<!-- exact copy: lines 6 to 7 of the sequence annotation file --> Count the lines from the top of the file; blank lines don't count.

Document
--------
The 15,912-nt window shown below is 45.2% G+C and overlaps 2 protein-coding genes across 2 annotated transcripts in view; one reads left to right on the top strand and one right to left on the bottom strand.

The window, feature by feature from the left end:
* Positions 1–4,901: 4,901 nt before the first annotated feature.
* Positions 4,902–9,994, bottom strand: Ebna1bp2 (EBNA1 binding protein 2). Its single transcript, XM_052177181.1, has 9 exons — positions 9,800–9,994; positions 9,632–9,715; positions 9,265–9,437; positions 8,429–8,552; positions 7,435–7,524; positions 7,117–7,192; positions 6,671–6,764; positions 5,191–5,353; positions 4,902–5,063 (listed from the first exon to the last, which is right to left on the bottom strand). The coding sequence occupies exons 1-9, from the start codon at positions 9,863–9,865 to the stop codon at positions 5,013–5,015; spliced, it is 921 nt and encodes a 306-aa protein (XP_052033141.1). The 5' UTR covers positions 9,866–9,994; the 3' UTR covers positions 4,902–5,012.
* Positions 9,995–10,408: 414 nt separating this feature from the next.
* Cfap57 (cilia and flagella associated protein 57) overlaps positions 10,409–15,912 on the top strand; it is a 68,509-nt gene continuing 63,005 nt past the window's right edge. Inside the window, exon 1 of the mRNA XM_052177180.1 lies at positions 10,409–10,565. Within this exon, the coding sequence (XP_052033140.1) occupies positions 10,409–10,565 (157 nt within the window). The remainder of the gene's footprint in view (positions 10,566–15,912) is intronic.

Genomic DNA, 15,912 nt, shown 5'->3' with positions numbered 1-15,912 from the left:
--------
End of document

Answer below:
* Cfap57 (cilia and flagella associated protein 57) overlaps positions 10,409–15,912 on the top strand; it is a 68,509-nt gene continuing 63,005 nt past the window's right edge. Inside the window, exon 1 of the mRNA XM_052177180.1 lies at positions 10,409–10,565. Within this exon, the coding sequence (XP_052033140.1) occupies positions 10,409–10,565 (157 nt within the window). The remainder of the gene's footprint in view (positions 10,566–15,912) is intronic.

Genomic DNA, 15,912 nt, shown 5'->3' with positions numbered 1-15,912 from the left: